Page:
Occupation: Performance Art, Body Art
Movement: Conceptual Art
The Serbian artist Marina Abramovic is considered one of the pioneers in the field of Performance Art. Her work explores the corporeal bounds of the human body.
“Rhythm 0,” 1974
“Rest Energy,” 1980
“Balkan Baroque,” 1997
“The House with the Ocean View,” 2002
“The Artist is Present,” 2010
Early Life and Education
Born to parents who were active as Yugoslav supporters during World War II, Marina Abramovic grew up in Belgrade. Her father was a war hero, and her mother Danica too served in the army. Danica was to later become the Director of a museum in the city.
Marina and her mother were left by her father in 1964. Soon after, her mother took complete control of her life. She was not allowed to be outside after 10 at night, and her actions and movements were strictly controlled. Meanwhile, she enrolled at the Academy of Fine Arts in 1965, graduating five years later. She then joined the Academy of Fine Arts in Zagreb, and graduated two years later in 1972. She had marrried Nesa Paripovic in 1971, but the couple seperated five years later.
Beginnings in Art
Abramovic began teaching at the Academy of Fine Arts in Novi Sad in 1973, the same time she began practicing as an artist. She quit working there in 1975, and made her way to Amsterdam the following year, initially for a performance, and finding the city suited her, decided to to settle there.
Her first major performance was in Edinburgh in 1973, entitled “Rhythm 10,” which involved a risky game of Russian Roulette with knives and her fingers where she often ended up injuring herself. She followed this up with “Rhythm 5” the following year, where she threw herself into a fire, losing conciousness from a lack of oxygen. A doctor had to be called in to revive her after.
Move to Amsterdam
Abramovic settled in Amsterdam in 1975, and the following year met the artist Frank Uwe Laysiepen, better known as Ulay. The two began performing together in the next few years, and in 1977 they performed the show “Impoderabilia,” in which the two stood face to face, naked, and asked the audience to squeeze between them. Another of their well-known performances was “Nightsea Crossing,” which they began performing in 1981, and continued to do so for the next six years. The relationship began facing troubles soon after, and they decided to put an end to their partnership in 1988.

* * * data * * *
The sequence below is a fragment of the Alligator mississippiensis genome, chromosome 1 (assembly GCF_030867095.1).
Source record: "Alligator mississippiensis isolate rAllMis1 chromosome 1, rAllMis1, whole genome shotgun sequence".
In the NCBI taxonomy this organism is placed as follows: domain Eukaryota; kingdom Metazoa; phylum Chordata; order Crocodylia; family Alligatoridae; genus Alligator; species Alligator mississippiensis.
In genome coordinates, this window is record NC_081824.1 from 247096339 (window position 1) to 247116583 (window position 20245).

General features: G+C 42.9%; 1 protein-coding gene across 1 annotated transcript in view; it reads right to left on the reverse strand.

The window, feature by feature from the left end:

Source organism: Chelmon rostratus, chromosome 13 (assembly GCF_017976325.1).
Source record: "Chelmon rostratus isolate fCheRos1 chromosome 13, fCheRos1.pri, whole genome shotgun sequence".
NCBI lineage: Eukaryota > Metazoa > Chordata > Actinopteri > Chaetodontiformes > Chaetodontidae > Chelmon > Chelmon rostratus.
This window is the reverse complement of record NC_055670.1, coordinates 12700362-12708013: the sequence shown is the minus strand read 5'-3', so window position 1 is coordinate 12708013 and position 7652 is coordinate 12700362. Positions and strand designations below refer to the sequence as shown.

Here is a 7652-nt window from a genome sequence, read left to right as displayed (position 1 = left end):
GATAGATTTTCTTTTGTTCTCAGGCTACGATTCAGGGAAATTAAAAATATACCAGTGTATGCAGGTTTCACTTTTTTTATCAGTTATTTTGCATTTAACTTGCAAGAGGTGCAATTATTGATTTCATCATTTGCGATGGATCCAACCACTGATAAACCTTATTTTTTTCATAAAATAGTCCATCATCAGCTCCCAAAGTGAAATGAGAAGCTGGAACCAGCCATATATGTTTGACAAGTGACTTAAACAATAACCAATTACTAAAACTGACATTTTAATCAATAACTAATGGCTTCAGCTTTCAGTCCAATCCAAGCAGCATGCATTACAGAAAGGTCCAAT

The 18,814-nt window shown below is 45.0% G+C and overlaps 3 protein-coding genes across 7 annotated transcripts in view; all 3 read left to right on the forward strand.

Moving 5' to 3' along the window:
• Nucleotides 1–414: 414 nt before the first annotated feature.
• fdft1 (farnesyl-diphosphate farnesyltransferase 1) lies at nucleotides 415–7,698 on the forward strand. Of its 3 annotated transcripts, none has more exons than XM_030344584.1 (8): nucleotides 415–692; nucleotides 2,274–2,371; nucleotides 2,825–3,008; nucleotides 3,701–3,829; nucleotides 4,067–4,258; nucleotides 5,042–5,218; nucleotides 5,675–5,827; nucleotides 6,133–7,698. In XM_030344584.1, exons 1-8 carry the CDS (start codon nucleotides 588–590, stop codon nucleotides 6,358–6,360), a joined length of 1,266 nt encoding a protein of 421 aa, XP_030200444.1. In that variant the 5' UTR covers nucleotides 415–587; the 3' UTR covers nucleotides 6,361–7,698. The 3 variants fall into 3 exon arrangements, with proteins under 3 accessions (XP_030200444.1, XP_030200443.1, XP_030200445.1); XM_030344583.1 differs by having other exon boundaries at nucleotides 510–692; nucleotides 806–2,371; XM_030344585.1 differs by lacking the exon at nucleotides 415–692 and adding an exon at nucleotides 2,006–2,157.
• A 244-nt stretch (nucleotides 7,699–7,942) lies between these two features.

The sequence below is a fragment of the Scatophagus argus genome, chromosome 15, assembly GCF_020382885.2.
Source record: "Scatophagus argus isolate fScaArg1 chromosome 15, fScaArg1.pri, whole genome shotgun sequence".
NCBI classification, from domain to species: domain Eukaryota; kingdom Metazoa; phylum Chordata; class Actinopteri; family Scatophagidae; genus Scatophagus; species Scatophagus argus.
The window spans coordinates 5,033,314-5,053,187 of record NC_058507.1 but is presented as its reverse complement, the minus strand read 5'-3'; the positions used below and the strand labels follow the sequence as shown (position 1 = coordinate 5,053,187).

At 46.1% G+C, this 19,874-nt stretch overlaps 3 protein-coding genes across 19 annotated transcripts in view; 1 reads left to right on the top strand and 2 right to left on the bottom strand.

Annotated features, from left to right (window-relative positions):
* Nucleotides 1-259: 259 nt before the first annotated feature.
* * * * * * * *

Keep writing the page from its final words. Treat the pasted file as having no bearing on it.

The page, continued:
The Middle Years
Abramovic was awarded the Golden Lion at the 1997 Venice Biennale for her work “Balkan Baroque,” which was part performance and part video art. This firmly put her in the forefront of the international art scene. She produced “The House with the Ocean View” in 2002, in which she made an installation of three large cubes in a gallery in which she lived for the next three days.
Abramovic performed “Seven Easy Pieces” in 2005, in which she reexamined and reexplored the work of five artists from the 1960s and 1970s, as a part-homage and part-alteration of the original work.
A retrospective of Abramovic’s work was held at the Museum of Modern Art in New York in 2010. She performed “The Artist is Present” for the occasion, which lasted 736 hours, and was a silent piece. The audience was invited to sit opposite her, and the popstar Lady Gaga took part, which opened up the performance to an audience that would not normally have attended, including teenagers. Abramoivc collaborated with Lady Gaga in her 2013 album “Artpop.”
Abramovic is currently working on setting up the Marina Abramovic Institute in New York. She participated in a TED Talk, “An art made of trust, vulnerability and connection” in 2015.
Marina Abramovic lives between Amsterdam and New York.
1946 - Born in Belgrade
1965 - Enrolls at the Academy of Fine Arts, Belgrade
1970 - Graduates from the Academy of Fine Arts, Belgrade
1973 - Begins teaching at the Academy of Fine Arts, Novi Sad
1976 - Begins partnership with Frank Uwe Laysiepen, aka Ulay
1988 - Ends partnershiop with Ulay
1997 - Wins the Golden Lion Award, Venice Biennale
1997 - Begins teaching at the Hochschule Bildende Kunste, Braunschweig
2009 - Wins the Lorenzo il Magnifico Career Award, Florence Biennale
1974 - Gallery of Contemporary Art, Zagreb
2004 - Contemporary Art Center, New York
2008 - San Francisco Museum of Modern Art
2008 - Sao Paulo Biennale
2010 - Retrospective at the Museum of Modern Art, New York
Guggenheim Museum, New York
Museum of Modern Art, New York
Los Angeles County Museum of Art
National Galleries of Scotland, Edinburgh
Fundacion NMAC, Cadiz
Museo Reina Sofia, Madrid
Telefonica Foundation, Madrid
Musée d’Art Contemporain de Lyon
Museum Ludwig, Cologne
Rijksmuseum Twenthe, Enscehde
Stedelijk Museum voor Actuele Kunst, Ghent
“Marina Abramovic: The Artist is Present” by Arthur Danto and Chrissie Iles
“When Marina Abramovic Dies: A Biography” by James Westcott
“Marina Abramovic: Dream Book” by Marina Abramovic
“Art, Love, Friendship: Marina Abramovic and Ulay, Together and Apart” by Thomas McEvilley
“L’Insoutenable Marina Abramovic” by Genevieve Breerette